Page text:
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Endeavour to the VAB

For its role as a rescue craft during the Hubble servicing mission and the scheduled November logistics run to the space station, Endeavour is moved to the Vehicle Assembly Building.


STS-125: The mission

A detailed step-by-step preview of space shuttle Atlantis' STS-125 mission to extend the life and vision of the Hubble Space Telescope.


STS-125: The EVAs

The lead spacewalk officer provides indepth explanations of the five EVAs to service Hubble during Atlantis' flight.


STS-125: The crew

The seven shuttle Atlantis astronauts hold a press conference one month before their planned launch to Hubble.


STS-125: NASA leaders

The leaders of NASA's Space Operations and Science directorates give their insights into the upcoming shuttle mission to the Hubble Space Telescope.


STS-125: Shuttle boss

The head of NASA's space shuttle program discusses the risks and plans for Atlantis' trek to Hubble.


The Hubble program

An overview of the Hubble Space Telescope program and the planning that has gone into the final servicing mission.


Hubble's future science

The new instruments to be installed into Hubble and the future science objectives for the observatory are previewed.


Atlantis on the pad

Shuttle Atlantis makes the slow journey from the Vehicle Assembly Building to launch pad 39A for the STS-125 mission to service Hubble.


Meet the Hubble crew

Meet the crew launching on Atlantis' STS-125 mission to service the Hubble Space Telescope and learn how each became an astronaut in this special biography movie.


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Mission control appears to escape major damage
Posted: September 13, 2008

A rideout team at the Johnson Space Center endured a virtual direct hit from Hurricane Ike early Saturday, firing up generators to keep sensitive computer and communications gear in mission control on line when power was lost. A detailed assessment is not yet available, but officials said no injuries were reported and the space center appeared to escape major damage.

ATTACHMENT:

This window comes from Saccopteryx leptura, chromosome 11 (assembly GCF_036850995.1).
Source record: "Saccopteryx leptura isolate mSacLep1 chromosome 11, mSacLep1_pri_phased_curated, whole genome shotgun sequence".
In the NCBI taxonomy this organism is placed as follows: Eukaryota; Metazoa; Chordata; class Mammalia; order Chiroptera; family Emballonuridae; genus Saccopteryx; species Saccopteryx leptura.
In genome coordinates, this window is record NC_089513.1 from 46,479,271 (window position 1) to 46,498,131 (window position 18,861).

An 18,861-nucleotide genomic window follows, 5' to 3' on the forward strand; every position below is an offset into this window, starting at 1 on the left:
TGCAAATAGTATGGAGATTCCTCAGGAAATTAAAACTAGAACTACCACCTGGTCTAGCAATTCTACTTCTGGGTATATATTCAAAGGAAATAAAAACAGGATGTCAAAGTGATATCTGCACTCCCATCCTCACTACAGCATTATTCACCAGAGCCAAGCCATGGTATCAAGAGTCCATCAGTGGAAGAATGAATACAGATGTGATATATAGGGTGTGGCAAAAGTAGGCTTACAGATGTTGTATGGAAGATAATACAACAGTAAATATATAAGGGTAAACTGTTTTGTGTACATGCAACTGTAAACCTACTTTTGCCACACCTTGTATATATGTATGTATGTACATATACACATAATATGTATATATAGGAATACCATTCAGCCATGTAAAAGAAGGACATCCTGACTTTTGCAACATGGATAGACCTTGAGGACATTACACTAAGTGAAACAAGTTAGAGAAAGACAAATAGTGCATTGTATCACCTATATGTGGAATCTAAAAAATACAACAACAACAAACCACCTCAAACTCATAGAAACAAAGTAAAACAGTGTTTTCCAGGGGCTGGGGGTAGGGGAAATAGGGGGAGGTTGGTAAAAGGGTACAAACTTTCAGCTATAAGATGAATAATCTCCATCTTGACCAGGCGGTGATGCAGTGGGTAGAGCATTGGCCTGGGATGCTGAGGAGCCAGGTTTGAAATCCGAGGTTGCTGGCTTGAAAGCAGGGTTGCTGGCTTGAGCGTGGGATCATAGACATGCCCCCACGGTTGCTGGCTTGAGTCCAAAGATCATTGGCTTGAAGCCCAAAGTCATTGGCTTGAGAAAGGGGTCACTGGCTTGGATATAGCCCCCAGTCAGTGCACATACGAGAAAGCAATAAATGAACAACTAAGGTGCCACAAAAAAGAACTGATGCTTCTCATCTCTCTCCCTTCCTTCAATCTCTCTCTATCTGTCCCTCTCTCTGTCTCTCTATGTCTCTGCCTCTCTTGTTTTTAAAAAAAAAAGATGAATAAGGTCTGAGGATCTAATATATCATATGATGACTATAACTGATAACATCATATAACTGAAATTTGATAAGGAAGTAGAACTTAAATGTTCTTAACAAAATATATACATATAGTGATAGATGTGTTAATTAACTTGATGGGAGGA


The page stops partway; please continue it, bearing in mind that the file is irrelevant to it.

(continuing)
Hurricane Ike seen from the International Space Station earlier this week. Image: NASA/JSC.

A team of flight controllers based at a hotel near Austin remained in contact with the international space station throughout the storm, using laptop computers and a high-speed NASA communications system. The mood was somber, insiders said, because like other Houston residents who left the area before Ike roared ashore, the controllers do not yet know whether their homes survived or how much damage they might face when they return.

In the meantime, U.S. and Russian flight controllers hope to press ahead with the delayed docking of an unmanned Progress supply ship Wednesday at 2:43 p.m. The cargo craft was launched from the Baikonur Cosmodrome in Kazakhstan last Wednesday and originally was scheduled to dock Friday.

But NASA's backup control center is not as capable as the main space center facility and at NASA's request, Russian controllers delayed the Progress docking and put the craft in a parking orbit. Depending on the reliability of the backup center's communications gear, U.S. space station control may be switched to NASA's Marshall Space Flight Center in Huntsville, Ala., for the Progress docking.

But NASA operations will be severely constrained until power is restored at Johnson. The generators currently powering mission control, which supports the backup center near Austin, only have enough fuel for three to five days of around-the-clock operation and computer support needed by NASA personnel in Moscow is off line.

There is standing water on the grounds of the Johnson Space Center and rain intrusion through the roof of Building 30, where mission control is located, but the rideout team reported no major damage.

At nearby Ellington Field, where NASA bases its fleet of training jets, hangar damage was reported but most of the agency's planes were moved to El Paso before Ike came ashore.

There is no word yet on how long the space center will be closed or, more important, what impact Ike might have had on the homes of the NASA-contractor workforce. As such, it is too soon to say whether the storm will have any impact on NASA's plans to launch the shuttle Atlantis Oct. 10 on a mission to service and upgrade the Hubble Space Telescope.

NASA hopes to follow that mission by launching the shuttle Endeavour on a space station assembly mission Nov. 12. That flight must get off the ground by Nov. 25, or launch will slip into next year because of thermal issues related to the angle between the sun and the station's orbit.

Crew training and normal processing for both missions already were on tight schedules. Given the apparent damage to the Clear Lake area around the Johnson Space Center, the launch schedule may be difficult to maintain.